A Comparison of Social Learning Systems: Crochet Alongs and Moocs

  • 1 University of Reading,


Essentially social learning is a system where the learning occurs with and from others. Internet-based technologies have provided environments within which social learning can take place among very large groups covering various topics, ranging from academic to leisure.

In general MOOCs are academic-related courses offered by educational institutions, following a model of formal education, however they also take advantage of the concept of social learning, encouraging participants to learn together and from each other.

Crochet Alongs (CALs) are non-formal courses offered outside educational institutions. CALs give crocheters the opportunity to learn more about their craft within an Internet-based social learning system, while working independently on their own instantiation of a pattern released at intervals. Participants offer support to each other via social media, sometimes seeking help in overcoming problems and other times just to share success.

There is a considerable body of research into the MOOC phenomena, there is no such body of research into CALs, or other Internet-based craft courses. There are a number of similarities between MOOCs and CALs with some CALs attracting thousands of participants to freely available online courses. Contrasting MOOCs and CALs offers educationalists to explore alternatives approaches to social learning.

If the inline PDF is not rendering correctly, you can download the PDF file here.

  • 1. Bingham, T., & Conner, M. (2015). The New Social Learning: A Guide to Transforming Organizations Through Social Media. Berrett-Koehler Publishers & ASTD Press.

  • 2. Bozkurt, A., Keskin, N. O., & de Waard, I. (2016). Research Trends in Massive Open Online Course (MOOC) Theses and Dissertations: Surfing the Tsunami Wave. Open Praxis, 8(3), 203-221.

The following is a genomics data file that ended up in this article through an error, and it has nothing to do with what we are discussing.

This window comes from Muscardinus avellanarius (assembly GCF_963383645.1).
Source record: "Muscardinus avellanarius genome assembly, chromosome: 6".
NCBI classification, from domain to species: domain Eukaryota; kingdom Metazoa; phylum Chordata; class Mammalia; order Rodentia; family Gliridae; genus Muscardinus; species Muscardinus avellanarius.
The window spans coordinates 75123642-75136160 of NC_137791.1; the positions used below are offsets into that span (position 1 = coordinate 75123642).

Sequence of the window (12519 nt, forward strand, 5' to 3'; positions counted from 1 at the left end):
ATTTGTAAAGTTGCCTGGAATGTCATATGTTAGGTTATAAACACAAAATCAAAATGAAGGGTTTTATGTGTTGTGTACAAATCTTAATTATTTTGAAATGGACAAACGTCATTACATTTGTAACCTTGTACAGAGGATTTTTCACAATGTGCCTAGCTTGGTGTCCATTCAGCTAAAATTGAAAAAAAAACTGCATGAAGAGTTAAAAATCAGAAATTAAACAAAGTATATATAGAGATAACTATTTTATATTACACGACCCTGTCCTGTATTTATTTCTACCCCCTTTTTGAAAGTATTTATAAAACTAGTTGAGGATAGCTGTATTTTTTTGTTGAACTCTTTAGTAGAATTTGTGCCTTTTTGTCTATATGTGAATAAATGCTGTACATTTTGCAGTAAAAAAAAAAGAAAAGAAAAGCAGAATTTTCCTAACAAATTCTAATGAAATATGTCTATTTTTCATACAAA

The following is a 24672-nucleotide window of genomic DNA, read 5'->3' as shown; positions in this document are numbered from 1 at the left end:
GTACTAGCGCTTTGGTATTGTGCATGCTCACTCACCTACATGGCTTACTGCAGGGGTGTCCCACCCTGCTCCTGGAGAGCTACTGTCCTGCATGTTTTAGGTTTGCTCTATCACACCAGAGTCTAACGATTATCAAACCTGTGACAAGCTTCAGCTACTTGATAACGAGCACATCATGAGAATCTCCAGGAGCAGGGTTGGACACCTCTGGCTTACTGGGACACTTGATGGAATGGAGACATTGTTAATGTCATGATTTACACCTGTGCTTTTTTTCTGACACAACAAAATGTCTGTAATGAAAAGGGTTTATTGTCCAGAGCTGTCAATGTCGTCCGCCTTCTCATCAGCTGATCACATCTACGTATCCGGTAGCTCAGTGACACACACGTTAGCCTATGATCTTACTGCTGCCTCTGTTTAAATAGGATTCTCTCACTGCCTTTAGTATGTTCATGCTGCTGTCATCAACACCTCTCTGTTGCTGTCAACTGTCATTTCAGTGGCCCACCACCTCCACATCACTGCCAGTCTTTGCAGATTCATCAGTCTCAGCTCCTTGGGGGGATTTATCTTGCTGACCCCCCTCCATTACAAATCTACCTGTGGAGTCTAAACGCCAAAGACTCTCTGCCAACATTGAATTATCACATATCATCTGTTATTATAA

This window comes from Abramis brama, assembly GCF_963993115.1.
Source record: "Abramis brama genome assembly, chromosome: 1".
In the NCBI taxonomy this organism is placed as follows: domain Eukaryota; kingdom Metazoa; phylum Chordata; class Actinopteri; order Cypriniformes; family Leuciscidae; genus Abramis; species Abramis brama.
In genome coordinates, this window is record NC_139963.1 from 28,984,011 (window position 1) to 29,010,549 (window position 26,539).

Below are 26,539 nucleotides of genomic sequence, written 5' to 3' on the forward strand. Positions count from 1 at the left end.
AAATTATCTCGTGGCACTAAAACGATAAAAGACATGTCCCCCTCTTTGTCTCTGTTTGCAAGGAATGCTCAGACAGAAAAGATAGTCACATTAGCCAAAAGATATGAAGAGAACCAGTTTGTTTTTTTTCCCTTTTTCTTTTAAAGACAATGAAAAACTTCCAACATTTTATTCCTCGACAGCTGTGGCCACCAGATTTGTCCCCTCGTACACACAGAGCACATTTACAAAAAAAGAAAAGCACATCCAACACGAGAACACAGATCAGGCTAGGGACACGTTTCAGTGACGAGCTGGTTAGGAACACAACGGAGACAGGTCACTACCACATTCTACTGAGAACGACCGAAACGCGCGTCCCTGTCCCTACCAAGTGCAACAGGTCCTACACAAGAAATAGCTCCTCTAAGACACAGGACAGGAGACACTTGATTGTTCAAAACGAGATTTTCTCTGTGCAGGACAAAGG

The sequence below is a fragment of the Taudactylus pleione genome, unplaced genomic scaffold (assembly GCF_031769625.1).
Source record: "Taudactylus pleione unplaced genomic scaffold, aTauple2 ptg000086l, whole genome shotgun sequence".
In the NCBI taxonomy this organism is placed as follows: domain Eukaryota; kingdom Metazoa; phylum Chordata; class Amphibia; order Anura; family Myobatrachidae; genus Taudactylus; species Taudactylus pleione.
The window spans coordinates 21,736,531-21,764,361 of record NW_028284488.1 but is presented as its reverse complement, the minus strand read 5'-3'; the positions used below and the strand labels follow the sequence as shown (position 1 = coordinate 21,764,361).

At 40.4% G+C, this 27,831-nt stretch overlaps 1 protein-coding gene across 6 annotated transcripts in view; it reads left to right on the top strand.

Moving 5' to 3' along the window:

• 3. CEDEFOP. (2011). Glossary: Quality in Education and Training.

  • 4. Chen, B., & Bryer, T. (2012). Investigating instructional strategies for using social media in formal and informal learning. The International Review of Research in Open and Distributed Learning, 13(1), 87-104.

  • 5. Clark, D. (2013, April 16). MOOCs: taxonomy of 8 types of MOOC. Donald Clark Plan B [Blog post]. Retrieved from http://donaldclarkplanb.blogspot.co.uk/2013/04/moocs-taxonomy-of-8-types-of-mooc.html

  • 6. Conole, G. (2014). A new classification schema for MOOCs. The International Journal for Innovation and Quality in Learning, 2(3), 65-77.

  • 7. Conole, G. (2015). MOOCs as disruptive technologies: strategies for enhancing the learner experience and quality of MOOCs. Revista de Educación a Distancia, 39.

  • 8. Cormier, D. (2008, October 2). The CCK08 MOOC–Connectivism Course, 1/4 Way. Dave’s Educational Blog [Blog post]. Retrieved from http://davecormier.com/edblog/2008/10/02/the-cck08-mooc-connectivism-course-14-way/

  • 9. Daniel, J. (2012). Making sense of MOOCs: Musings in a maze of myth, paradox and possibility. Journal of interactive Media in education, 2012(3).

  • 10. Dickie, V. A. (2003). The role of learning in quilt making. Journal of Occupational Science, 10(3), 120-129.

  • 11. Downes, S. (2008). Places to go: Connectivism & connective knowledge. Innovate: Journal of Online Education, 5(1), 6.

  • 12. Ebben, M., & Murphy, J. S. (2014). Unpacking MOOC scholarly discourse: a review of nascent MOOC scholarship. Learning, Media and Technology, 39(3), 328-345.

  • 13. Ellis, C., Adams, T. E., & Bochner, A. P. (2011). Autoethnography: an overview. Historical Social Research/Historische Sozialforschung, 273-290.

  • 14. Gauntlett, D. (2011). Making is connecting. Polity Press.

  • 15. Hazell, S. (2013). 200 Crochet Stitches. Search Press.

  • 16. Highwood, E.J., & Williams, S.A. (2018, July 13). Crocheting together – an example of social learning. elliehighwood [Blog post]. Retrieved from https://elliehighwood.com/2018/07/13/crocheting-together-an-example-of-social-learning/